Frank Lloyd Wright’s original exudes small-scale architectural art

The east facade of the Eppstein House in Galesburg, Michigan, designed by Frank Lloyd Wright in the late 1940s.Leigh Ann Cobb/Leigh Ann Cobb

For two glorious mornings, Mother Nature gently woke me up. As morning dawned, soft sunlight streamed in from a long row of windows just above my head and printed squares of light on the mahogany walls. And, slowly, as the room grew brighter and filled with birdsong, my eyes blinked open.

It was the best kind of Mother Nature: interpreted, bottled and delivered via Frank Lloyd Wright Architecture in Galesburg, Mich. Oh, and the architecture that has been restored to perfection by Marika Broere and Tony Hillebrandt, two sixty-something FLW aficionados who were born in the Netherlands but now call Cambridge, Ontario home.

In most rooms of the house that Samuel and Dorothy Eppstein began building in the late 1940s, the same sunlight hits custom-made, terracotta-colored 12 x 16-inch concrete blocks that Wright designed for the couple (primarily Doris) to make with molds the couple made themselves; it took three years for the more than 3,000 regular blocks (plus corner blocks and perforated blocks) and delayed moving into the house until 1953.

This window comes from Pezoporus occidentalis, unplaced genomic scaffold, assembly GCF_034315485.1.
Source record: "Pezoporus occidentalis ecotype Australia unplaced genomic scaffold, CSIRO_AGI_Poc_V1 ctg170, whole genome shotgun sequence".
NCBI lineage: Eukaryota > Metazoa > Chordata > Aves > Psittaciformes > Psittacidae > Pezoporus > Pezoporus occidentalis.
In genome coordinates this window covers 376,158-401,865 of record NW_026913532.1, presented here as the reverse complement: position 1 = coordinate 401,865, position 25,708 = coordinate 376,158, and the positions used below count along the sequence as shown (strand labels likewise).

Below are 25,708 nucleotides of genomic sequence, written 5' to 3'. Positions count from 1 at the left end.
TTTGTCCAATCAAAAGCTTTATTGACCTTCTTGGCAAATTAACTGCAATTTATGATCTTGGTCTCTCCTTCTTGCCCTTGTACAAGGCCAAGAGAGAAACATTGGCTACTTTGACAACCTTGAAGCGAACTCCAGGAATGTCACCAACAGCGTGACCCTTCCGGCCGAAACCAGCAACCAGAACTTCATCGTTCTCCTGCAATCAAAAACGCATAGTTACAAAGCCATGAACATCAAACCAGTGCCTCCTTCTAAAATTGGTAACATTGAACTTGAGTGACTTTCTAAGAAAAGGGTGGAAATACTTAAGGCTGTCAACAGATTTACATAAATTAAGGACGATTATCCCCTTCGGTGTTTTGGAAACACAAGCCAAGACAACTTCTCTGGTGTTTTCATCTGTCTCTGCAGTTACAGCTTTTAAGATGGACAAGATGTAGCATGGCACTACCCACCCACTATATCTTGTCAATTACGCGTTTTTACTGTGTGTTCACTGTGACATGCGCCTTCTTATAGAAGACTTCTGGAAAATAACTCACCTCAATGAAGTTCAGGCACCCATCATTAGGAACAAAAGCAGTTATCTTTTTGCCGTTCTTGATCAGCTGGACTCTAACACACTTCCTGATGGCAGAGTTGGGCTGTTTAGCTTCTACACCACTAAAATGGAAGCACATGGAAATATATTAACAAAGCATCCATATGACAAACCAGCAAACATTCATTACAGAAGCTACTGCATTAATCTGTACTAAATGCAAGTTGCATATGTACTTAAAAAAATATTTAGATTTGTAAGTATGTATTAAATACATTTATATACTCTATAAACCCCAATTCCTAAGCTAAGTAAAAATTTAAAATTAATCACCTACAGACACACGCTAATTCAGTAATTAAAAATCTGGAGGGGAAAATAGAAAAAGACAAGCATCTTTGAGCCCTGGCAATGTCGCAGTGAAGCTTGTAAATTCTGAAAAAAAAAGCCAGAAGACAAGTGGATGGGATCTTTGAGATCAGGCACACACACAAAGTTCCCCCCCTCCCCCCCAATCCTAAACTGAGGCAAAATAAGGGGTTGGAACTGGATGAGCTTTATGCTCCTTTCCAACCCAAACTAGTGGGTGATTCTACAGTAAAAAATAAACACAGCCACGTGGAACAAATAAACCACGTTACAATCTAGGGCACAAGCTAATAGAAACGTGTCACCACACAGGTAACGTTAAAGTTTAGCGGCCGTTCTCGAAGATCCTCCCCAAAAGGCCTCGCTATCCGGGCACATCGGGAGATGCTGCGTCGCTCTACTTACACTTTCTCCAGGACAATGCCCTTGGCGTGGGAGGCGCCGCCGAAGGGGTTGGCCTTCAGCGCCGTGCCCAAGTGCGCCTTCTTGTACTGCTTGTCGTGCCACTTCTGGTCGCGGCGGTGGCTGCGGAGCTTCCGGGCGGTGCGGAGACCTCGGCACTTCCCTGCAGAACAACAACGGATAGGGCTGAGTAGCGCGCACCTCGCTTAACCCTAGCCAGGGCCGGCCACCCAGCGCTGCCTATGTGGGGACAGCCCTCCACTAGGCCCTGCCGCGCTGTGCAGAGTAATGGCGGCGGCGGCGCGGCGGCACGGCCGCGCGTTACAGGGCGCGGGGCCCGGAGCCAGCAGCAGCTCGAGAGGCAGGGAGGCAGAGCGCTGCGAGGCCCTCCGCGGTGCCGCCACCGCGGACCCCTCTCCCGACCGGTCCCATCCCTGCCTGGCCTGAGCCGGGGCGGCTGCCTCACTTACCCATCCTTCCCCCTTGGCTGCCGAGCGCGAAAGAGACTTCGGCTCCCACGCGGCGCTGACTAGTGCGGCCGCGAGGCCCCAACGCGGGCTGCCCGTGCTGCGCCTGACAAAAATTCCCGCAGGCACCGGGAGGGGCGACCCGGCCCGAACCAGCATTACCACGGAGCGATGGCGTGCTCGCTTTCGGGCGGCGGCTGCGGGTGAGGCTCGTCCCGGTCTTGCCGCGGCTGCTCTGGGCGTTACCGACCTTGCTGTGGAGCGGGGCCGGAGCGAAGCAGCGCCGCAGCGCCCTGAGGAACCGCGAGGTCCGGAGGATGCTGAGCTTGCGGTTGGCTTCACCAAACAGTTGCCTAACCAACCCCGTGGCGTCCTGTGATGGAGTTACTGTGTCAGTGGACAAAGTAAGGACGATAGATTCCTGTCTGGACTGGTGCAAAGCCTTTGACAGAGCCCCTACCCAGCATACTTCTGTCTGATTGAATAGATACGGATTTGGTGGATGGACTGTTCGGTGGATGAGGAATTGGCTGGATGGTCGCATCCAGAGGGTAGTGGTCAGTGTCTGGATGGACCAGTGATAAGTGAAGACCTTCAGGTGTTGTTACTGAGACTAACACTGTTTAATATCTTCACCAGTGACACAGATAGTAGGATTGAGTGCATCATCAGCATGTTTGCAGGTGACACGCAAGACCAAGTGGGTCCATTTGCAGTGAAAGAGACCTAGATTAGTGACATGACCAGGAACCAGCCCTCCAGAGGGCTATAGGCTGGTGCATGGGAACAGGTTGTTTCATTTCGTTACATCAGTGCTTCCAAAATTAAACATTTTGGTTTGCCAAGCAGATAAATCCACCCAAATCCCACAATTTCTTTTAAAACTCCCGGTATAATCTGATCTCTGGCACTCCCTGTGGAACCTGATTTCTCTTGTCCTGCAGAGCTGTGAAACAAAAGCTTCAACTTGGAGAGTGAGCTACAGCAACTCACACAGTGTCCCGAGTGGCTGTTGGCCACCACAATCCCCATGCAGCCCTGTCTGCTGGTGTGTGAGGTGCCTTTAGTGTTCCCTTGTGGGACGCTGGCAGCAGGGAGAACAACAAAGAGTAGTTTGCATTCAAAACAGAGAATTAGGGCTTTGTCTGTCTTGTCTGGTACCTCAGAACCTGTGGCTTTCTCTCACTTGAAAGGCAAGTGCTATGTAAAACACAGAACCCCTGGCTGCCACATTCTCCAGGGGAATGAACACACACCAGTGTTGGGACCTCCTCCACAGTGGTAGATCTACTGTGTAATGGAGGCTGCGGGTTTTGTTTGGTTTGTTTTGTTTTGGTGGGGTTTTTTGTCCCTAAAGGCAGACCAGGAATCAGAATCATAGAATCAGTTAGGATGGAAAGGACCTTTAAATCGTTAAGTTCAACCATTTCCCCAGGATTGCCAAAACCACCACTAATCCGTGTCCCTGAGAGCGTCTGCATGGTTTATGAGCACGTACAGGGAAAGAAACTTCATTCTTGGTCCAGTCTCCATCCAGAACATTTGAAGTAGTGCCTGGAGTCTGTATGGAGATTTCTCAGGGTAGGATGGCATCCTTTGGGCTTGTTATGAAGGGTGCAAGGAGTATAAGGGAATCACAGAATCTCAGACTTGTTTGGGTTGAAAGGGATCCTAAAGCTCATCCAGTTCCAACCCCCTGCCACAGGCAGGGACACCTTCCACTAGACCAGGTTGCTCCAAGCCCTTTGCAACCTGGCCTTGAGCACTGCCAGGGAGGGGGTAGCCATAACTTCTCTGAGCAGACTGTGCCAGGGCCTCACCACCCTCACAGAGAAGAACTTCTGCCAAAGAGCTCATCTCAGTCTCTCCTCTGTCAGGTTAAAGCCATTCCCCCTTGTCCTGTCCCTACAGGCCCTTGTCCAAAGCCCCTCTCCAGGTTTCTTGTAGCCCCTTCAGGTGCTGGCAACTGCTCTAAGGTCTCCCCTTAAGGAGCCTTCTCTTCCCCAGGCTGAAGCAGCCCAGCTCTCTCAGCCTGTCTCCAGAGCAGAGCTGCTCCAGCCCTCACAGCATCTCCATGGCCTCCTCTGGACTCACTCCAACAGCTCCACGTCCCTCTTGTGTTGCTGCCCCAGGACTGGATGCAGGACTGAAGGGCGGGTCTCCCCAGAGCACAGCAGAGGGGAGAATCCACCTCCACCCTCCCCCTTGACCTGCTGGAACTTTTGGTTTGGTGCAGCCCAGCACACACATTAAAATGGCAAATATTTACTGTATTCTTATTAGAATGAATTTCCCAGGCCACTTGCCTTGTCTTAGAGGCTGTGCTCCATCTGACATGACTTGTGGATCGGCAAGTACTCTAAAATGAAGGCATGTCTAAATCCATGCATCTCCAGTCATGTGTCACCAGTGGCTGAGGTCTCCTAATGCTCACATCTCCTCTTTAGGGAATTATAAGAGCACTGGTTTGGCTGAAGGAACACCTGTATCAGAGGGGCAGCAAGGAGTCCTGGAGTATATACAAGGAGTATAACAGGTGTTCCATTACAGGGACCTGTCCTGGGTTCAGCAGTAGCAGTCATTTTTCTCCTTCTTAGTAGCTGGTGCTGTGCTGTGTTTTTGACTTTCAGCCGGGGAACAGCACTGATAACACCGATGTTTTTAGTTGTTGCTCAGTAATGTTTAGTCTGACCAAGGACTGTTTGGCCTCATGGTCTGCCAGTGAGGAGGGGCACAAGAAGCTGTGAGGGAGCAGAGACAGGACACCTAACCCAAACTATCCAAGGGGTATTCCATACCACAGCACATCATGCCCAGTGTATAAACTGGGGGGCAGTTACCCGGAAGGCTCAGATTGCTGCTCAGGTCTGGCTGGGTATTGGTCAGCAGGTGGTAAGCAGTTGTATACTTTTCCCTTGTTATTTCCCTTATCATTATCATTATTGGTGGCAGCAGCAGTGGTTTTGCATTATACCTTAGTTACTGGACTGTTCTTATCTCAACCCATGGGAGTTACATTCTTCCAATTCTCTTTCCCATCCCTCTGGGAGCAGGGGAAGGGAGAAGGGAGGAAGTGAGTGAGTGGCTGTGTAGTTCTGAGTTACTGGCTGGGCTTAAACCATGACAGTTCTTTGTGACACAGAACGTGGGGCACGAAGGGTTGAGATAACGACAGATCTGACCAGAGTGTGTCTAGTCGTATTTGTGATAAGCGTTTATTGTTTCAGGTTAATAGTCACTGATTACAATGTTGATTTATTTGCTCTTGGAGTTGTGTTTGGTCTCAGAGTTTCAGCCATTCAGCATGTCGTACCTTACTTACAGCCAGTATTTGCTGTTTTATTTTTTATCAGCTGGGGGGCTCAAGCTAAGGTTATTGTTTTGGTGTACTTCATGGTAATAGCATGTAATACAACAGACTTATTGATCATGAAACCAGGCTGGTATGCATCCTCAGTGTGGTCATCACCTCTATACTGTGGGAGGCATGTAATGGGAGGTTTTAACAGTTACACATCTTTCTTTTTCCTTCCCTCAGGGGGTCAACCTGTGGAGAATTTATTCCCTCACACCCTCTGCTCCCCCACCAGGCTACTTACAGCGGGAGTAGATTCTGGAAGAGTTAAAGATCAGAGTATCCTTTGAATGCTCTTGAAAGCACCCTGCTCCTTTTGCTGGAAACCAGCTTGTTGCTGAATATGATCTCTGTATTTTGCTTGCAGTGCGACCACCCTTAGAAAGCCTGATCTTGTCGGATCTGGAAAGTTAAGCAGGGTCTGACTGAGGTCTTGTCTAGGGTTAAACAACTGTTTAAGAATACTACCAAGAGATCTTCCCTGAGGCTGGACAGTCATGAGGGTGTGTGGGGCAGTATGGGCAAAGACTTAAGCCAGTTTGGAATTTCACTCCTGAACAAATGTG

Leigh Ann Cobb/Leigh Ann Cobb

Above: A pink-hued fireplace anchors the living room. The dining room, overlooking the kitchen.Leigh Ann Cobb/Leigh Ann Cobb

And these blocks, thanks to Ms. Broere and Mr. Hillebrandt, will last at least until the 2070s.

“We brought in master painters who treated the blocks inside and out,” says Broere, “and we asked Sherwin-Williams, the company, to help us find a very , very special so that the blocks would not look different, but they would be protected for 50 years. … It cost an absolute fortune, we could have bought a really nice car for it.

In Cambridge, Ont. couple bought the house and went to great lengths to painstakingly restore it.Dave LeBlanc/The Globe and Mail

Ms. Broere and Mr. Hillebrandt have spent other small fortunes – a partial list of major items includes part of the “Cherokee Red” concrete floor, new windows, a ductless heating/cooling system and ceiling repair of the sagging bedroom — since, when they first saw the house in 2016, it hadn’t been lived in for 18 years.